In their latest expert consensus, Machine Learning in Marketing – Expert Consensus of 51 Executives and Startups, they polled executives at more than 50 companies, specializing in the fields of both AI and marketing. Their goal was to “determine the applications of machine learning and AI that are driving strong business value now, as well as the applications that would make the biggest difference in the next five years.”
Most of the companies surveyed were small, with 70% clocking in at fewer than 50 employees, and primary company revenues between $0-$500k and $1-$5M. The main products and services these companies offer are analytics (26%) and targeting/segmentation (24%). And entry level price points for most respondents are under $999 (41%) or between $1k-$5k (27%).
EC also identified the primary business goals of participating companies. “Generating new revenue,” “retaining existing customers,” and “acquiring new customers” were the top three goals, leading EC to presume that that the participating companies were targeting marketing departments within their client companies. Additionally, 80% of sample companies focus on eCommerce and retail verticals, while 60% focus on online and social media companies.
Selling AI and Machine Learning
When asked about the challenges of selling AI marketing tech, respondents identified “demystifying the technology” as the biggest hurdle, garnering it almost as many responses as the next three challenges combined. “Low data quality” and “attribution is difficult” rounded out the top three here.
While EC acknowledged that “it’s hard to explain” could be viewed as an excuse for underdeveloped sales or marketing skill sets, they pointed out that AI is still viewed as something for “early adopters” and that explaining such advanced technologies is challenging for even the most experienced salespeople and marketers. As AI continues to grow in popularity and use, however, EC sees these conversations getting easier and less intimidating.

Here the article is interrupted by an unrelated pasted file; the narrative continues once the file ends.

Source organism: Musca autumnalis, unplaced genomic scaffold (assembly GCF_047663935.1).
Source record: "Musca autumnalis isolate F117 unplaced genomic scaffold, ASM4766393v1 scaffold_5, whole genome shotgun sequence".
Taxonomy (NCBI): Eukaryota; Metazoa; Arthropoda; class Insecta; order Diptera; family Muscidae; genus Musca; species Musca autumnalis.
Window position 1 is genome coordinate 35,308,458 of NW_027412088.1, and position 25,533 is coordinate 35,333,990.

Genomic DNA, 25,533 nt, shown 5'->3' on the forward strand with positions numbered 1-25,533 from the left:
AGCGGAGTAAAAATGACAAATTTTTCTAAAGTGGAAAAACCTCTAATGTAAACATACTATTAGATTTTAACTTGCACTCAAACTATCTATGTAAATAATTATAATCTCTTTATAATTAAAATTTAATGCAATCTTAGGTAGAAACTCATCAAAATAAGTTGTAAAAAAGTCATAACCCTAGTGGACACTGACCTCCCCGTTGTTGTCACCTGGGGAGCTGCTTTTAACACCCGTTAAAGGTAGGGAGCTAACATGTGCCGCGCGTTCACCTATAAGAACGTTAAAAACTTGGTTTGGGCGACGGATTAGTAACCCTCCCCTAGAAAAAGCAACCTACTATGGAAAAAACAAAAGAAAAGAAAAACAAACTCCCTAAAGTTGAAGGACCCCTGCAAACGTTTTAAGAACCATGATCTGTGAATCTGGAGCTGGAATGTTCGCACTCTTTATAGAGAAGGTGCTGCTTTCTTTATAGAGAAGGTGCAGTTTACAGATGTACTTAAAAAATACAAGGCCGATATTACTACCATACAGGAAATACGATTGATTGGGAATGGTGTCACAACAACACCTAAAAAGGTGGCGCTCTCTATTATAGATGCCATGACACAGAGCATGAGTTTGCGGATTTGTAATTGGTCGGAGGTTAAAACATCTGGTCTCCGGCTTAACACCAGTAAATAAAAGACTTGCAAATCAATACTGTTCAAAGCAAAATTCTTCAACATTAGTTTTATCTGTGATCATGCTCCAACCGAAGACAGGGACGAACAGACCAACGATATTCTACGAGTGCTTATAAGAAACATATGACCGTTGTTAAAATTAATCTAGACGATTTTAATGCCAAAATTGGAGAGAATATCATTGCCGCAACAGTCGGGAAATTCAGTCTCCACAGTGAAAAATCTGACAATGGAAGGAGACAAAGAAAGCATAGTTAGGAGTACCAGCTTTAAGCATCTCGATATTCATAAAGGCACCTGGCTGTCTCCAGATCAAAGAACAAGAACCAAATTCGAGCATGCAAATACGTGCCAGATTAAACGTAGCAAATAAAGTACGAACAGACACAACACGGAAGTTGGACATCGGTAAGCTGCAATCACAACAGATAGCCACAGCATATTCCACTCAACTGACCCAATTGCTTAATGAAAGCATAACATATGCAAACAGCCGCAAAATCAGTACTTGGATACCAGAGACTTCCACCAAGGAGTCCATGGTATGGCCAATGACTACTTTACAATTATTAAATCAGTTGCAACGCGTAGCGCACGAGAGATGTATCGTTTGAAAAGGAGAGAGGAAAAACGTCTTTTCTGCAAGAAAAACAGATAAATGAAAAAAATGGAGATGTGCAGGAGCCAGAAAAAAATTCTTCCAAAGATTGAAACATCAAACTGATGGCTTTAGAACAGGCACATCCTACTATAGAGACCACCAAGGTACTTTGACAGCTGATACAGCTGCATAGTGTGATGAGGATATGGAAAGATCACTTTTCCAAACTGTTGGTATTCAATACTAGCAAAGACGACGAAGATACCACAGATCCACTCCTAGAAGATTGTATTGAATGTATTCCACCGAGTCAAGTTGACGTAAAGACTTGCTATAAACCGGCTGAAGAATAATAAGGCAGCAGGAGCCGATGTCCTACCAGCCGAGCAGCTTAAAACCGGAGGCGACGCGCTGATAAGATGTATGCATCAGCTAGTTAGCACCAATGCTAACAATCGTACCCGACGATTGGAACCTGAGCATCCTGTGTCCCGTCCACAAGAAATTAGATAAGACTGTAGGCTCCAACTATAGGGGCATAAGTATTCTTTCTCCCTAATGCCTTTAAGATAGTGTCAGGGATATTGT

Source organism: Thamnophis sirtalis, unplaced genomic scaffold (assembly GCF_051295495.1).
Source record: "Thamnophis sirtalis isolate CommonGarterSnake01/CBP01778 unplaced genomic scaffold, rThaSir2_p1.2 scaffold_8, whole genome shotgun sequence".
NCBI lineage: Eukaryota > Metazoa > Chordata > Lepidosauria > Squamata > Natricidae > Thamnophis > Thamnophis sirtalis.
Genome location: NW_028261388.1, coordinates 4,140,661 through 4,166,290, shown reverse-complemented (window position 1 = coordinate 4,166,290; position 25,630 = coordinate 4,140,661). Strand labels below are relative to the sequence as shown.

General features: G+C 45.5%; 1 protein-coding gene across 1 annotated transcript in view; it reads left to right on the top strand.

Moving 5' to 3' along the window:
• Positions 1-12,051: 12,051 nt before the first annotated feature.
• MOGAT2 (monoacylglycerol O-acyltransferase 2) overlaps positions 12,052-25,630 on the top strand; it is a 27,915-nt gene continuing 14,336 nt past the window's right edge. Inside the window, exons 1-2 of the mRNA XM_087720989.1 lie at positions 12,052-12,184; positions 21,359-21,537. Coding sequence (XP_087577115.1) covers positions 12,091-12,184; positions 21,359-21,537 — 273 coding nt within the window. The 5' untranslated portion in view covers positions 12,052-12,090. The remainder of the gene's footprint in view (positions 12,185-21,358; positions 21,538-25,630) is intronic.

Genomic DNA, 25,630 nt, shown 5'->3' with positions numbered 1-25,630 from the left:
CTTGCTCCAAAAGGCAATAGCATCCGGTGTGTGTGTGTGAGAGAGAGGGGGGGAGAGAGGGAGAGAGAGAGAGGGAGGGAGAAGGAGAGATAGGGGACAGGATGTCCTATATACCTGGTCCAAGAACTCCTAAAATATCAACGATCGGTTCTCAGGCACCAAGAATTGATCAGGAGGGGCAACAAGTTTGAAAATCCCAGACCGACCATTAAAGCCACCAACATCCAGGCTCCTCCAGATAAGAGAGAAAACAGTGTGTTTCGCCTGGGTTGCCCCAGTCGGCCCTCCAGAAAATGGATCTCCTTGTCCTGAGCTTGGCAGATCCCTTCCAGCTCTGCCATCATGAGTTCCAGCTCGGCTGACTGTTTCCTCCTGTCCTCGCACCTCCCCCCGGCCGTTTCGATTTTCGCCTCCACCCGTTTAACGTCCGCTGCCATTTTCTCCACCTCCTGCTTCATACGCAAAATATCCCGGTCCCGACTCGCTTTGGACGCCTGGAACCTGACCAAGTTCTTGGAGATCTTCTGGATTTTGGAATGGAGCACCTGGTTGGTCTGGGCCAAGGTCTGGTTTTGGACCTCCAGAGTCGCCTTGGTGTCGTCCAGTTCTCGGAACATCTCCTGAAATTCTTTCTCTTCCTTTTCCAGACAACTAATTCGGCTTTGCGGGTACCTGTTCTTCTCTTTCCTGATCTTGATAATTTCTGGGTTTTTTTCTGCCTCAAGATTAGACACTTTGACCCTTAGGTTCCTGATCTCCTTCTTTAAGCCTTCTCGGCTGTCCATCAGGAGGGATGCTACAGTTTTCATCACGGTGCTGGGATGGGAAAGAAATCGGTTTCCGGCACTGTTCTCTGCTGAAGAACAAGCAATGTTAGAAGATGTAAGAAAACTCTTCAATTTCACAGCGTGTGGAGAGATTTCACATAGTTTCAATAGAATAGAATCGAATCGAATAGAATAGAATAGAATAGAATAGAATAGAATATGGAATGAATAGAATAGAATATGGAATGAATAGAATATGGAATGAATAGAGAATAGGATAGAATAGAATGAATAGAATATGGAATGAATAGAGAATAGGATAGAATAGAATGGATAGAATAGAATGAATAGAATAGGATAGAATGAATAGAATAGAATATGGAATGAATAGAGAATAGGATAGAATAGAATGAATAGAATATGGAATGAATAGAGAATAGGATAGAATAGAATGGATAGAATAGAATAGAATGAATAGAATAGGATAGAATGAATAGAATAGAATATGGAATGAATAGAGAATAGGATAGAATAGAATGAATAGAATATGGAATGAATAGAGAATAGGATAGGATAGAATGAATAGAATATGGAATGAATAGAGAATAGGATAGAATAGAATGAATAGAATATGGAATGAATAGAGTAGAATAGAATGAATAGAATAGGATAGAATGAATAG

Current and Five-Year ROI
So what does the current and five-year ROI forecast look like? EC’s sample companies posture that the areas of opportunity for AI in marketing will not shift much. eCommerce and online/social media verticals maintained the top two spots, with direct-to-consumer industries benefiting the most from AI marketing.
When it comes to which businesses have the most potential for value with AI in marketing, digital media and eCommerce companies came in first, with SaaS and social media businesses closing in on third place. EC guesses that the latter two rank lower because “such businesses are less common than the first two.” Anyone can create an ad-driven site or an eCommerce store, but few people can do it successfully.
The research sample also showed a clear leaning towards businesses that “‘live and die’ quantifiable digital interactions.” Specifically those with the kind of data that can train machine learning models and improve performance over time. B2B physical businesses and service firms also ranked low, as they have much less quantifiable transaction data and their sales rely heavily on client interactions.
When it comes to current profit potential in AI marketing applications, “search” was voted the most profitable. And, interestingly enough, in a content-driven climate “segmentation/targeting” outranked “content generation” significantly in profit potential, though EC chalks this up to the fact that more of their sample companies were working on the former.
So what did the respondents think about the five-year profit potential of AI marketing applications? I thought you’d never ask. The responses for this section aligned with the value propositions given by the respondent companies. “Recommendation/personalization” took top honors, and ranked highly as a core value proposition.
However, while “analytics” was the number one value proposition reported, analytics-related apps like “decision support” and “forecasting” didn’t make their way onto the data chart. EC guesses that this is because the companies they surveyed are developing analytics technologies specific to their needs.
When Will Machine Learning Be a Crucial Part of Every Business?
Finally, the sample companies made their adoption predictions on when AI/ML would be necessary additions to companies of all sizes and verticals. 2020 was the year that 17 respondents chose for universal integration. Only time will tell, but until then, the results of this survey would encourage us all to brush up on emerging trends, adoption, and inevitable global takeover of machine learning.